Jakob Polacsek/World Economic Forum
Last month, neuroscientist Ileana Hanganu-Opatz began a risky project with a risqué name: Psychocell. With a grant of €2 million (US$2.2 million), she is studying whether a single type of neuron causes a miswiring in the developing brain that has been linked to psychiatric disease. But it may turn out that no ‘psychocell’ exists, or that her mouse models are unsuitable.
Supporting such blue-skies research is the mission of her funder, the prestigious European Research Council (ERC), which launched in 2007 to raise the quality of European science. “No one but the ERC would have funded such a high-risk project,” says Hanganu-Opatz, from the University of Hamburg, Germany.
Now, the council, which sits within the European Union’s Framework funding programmes and has a €1.7-billion budget this year, has embarked on an unusual exercise: to retrospectively evaluate the success of the projects it funds. By contrast, most funding agencies assume that the evaluation to select which projects they fund is sufficient.
“Virtually no basic research funding agency tries retrospectively to analyse its own performance and impacts,” says Erik Arnold, chair of Technopolis, a European research and innovation consultancy headquartered in Brighton, UK. “It would be nice if the ERC effort would inspire others to do so.”
On 26 July, at the European Science Open Forum in Manchester, UK, ERC president Jean-Pierre Bourguignon announced the results of a pilot investigation of 199 completed projects, almost three-quarters of which were deemed to have resulted in a scientific breakthrough or major advance (see ‘To science and beyond’).
“We push both scientists and grant-application reviewers to take a certain risk, so it is important to know that they are actually taking risks — and that we are selecting the right projects,” says Bourguignon.
The ERC now plans to evaluate a selection of completed projects each year and to keep refining its methodology. Bourguignon hopes that this will help the council during discussions with politicians. “We want evidence-based arguments to show that bottom-up, curiosity driven research is valuable to society,” he says. The council will have to lobby to keep its generous funding in the next Framework programme, due to begin in 2021.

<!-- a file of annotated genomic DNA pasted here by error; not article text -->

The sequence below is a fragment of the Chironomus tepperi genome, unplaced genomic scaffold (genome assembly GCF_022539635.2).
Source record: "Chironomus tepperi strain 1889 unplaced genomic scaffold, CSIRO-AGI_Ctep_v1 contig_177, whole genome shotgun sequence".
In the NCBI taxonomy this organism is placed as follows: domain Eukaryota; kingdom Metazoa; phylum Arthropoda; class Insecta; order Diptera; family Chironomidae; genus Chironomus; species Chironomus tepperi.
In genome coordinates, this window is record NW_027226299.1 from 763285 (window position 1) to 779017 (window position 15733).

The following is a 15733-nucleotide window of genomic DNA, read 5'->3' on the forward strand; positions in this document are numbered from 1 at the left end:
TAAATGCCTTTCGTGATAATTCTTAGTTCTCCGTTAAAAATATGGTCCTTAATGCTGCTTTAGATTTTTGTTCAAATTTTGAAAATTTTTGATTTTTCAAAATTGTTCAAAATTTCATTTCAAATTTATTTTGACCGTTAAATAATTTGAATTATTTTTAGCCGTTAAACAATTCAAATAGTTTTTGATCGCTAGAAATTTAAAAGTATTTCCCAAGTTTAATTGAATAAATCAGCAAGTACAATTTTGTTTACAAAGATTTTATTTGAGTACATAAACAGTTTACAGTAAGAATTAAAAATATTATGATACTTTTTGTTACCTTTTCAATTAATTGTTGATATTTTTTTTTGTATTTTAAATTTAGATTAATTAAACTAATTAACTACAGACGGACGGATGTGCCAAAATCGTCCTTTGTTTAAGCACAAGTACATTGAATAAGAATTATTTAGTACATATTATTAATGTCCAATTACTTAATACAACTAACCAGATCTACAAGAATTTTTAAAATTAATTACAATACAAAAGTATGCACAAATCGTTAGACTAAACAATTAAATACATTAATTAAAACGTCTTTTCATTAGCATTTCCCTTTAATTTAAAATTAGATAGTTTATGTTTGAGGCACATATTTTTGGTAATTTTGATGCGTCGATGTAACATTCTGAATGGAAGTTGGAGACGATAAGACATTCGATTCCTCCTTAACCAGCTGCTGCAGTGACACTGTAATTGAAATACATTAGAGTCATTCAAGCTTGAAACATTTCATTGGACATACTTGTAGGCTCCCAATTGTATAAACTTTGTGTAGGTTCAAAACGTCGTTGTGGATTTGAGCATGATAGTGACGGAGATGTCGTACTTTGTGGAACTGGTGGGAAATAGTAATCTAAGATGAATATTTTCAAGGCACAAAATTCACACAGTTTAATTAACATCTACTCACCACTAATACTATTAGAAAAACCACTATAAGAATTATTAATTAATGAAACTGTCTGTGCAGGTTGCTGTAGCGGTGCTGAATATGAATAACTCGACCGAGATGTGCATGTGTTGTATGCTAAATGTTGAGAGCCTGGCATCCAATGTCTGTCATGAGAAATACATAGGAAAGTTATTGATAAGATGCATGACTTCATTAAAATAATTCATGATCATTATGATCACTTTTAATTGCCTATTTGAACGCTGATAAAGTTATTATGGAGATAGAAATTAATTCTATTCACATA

The pilot evaluation rated projects that were among the first to be funded by the council, mostly in 2007 and 2008. It assigned eight projects each to 25 three-person expert groups.
The ERC gave the experts a bibliometric analysis of the publications from each project, but asked them to use their professional judgement to form an overall view of each one.
They found that 43 had led to a scientific breakthrough, 99 had generated a major advance — and only 7 had had no appreciable scientific output. That indicates an appropriate level of risk and ambition, says Bourguignon.
The evaluators also judged that almost 10% of projects had already had a large impact on the economy, policymaking or other aspects of society, and that around one-quarter were likely to do so in the future.
“It’s a delight to see a qualitative approach,” says science-policy specialist Ben Martin at the University of Sussex in Brighton. “Bibliometrics are misleading in isolation — but too often used this way.” Bourguignon says that many of the evaluators, who remain anonymous, struggled with the unfamiliar task of subjectively declaring research a “scientific advance”.
The study has limitations. Two experts in each group had served on ERC grant-awarding panels. None of the projects that they judged was included in the analysis, but the process could seem unobjective, says Arnold. Martin says the terms used to categorize the projects may be interpreted differently across disciplines. “As a social scientist, I can tell you that we don’t describe our work in terms of ‘breakthroughs’.”
Bourguignon agrees that the small study was not optimally designed. But the ERC has since solicited independent comments on the methodology, and an ongoing evaluation of a further 250 projects has been fine-tuned to let evaluators across disciplines report consistently.
In the pilot review, evaluators also stressed the ERC’s impact on an individual’s career, something that Hanganu-Opatz experienced at first hand. Her university gave her tenure on 18 July, and three other universities made her offers. “The visibility you get when you win an ERC grant is embarrassing,” she says.
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